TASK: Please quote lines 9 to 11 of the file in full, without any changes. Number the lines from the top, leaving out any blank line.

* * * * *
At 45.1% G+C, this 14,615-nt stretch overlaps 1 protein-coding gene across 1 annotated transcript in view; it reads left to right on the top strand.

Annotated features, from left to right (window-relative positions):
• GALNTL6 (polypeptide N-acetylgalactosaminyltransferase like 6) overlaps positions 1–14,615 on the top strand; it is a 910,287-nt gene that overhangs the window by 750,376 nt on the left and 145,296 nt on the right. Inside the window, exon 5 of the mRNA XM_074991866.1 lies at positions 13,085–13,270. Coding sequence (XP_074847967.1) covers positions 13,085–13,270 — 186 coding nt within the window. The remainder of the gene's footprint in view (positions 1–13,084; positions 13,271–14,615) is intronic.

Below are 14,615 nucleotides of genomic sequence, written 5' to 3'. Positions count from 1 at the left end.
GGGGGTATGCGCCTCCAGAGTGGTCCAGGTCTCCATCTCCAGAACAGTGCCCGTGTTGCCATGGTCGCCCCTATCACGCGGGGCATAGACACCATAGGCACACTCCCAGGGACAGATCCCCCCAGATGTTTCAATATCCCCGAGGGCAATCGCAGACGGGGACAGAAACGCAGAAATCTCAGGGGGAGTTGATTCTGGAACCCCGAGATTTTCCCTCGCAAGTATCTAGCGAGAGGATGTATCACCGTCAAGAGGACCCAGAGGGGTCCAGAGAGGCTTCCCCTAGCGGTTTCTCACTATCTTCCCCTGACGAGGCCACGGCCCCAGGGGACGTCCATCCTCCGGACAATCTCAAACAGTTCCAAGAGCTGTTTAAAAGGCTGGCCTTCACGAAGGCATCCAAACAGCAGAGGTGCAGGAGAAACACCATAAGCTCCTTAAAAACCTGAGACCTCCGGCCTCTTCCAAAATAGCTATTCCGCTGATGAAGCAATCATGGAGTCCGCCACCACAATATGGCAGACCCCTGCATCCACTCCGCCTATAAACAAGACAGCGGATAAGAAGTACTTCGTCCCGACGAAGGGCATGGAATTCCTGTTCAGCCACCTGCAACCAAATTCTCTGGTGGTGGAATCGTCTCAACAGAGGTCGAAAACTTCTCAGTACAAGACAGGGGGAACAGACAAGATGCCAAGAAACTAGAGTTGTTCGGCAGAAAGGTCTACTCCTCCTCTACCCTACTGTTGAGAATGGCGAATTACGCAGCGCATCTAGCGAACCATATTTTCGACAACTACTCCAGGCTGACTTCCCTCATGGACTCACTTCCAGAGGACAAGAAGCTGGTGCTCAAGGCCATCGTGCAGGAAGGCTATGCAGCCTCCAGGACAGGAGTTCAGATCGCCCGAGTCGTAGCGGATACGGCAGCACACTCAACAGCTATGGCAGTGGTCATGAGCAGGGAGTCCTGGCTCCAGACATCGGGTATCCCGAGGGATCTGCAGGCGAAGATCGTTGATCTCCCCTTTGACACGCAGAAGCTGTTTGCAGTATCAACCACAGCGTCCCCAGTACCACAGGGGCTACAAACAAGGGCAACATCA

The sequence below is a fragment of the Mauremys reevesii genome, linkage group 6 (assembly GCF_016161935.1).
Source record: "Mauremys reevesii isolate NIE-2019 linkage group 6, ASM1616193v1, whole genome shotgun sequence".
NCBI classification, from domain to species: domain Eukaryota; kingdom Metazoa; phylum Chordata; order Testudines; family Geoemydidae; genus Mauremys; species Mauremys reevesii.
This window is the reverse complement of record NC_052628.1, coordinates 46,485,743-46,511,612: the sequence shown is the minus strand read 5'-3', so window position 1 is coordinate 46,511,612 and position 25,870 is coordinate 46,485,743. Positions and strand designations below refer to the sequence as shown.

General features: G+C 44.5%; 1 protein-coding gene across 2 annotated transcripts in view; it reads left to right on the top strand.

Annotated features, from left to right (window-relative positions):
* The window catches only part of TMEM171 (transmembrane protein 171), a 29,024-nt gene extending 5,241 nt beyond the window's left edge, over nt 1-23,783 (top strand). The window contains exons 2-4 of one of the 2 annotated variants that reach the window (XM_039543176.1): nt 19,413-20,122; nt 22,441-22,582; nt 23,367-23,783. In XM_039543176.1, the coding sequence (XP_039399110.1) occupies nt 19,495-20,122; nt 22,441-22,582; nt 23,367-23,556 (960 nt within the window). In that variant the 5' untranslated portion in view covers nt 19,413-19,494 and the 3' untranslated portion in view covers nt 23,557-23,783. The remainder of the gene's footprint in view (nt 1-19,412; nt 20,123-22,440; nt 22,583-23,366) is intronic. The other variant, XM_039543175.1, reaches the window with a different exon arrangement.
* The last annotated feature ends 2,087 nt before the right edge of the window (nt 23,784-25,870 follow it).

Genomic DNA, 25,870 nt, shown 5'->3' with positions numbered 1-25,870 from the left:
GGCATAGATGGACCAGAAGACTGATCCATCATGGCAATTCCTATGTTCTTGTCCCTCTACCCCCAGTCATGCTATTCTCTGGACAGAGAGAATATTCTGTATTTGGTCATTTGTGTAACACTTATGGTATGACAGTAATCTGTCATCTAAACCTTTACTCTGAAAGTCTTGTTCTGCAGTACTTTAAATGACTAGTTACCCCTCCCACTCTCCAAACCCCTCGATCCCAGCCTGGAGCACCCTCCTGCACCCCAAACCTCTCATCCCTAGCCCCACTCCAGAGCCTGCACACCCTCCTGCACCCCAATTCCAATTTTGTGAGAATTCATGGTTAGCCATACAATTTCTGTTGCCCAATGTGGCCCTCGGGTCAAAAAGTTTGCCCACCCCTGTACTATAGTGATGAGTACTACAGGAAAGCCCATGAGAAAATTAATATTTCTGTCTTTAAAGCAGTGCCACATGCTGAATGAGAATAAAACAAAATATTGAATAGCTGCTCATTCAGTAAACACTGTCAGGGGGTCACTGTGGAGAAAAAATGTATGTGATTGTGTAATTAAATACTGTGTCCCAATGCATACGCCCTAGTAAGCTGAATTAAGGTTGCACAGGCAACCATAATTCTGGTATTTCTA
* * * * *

This window is the reverse complement of record NC_052628.1, coordinates 46,485,743-46,511,612: the sequence shown is the minus strand read 5'-3', so window position 1 is coordinate 46,511,612 and position 25,870 is coordinate 46,485,743. Positions and strand designations below refer to the sequence as shown.

General features: G+C 44.5%; 1 protein-coding gene across 2 annotated transcripts in view; it reads left to right on the top strand.

Annotated features, from left to right (window-relative positions):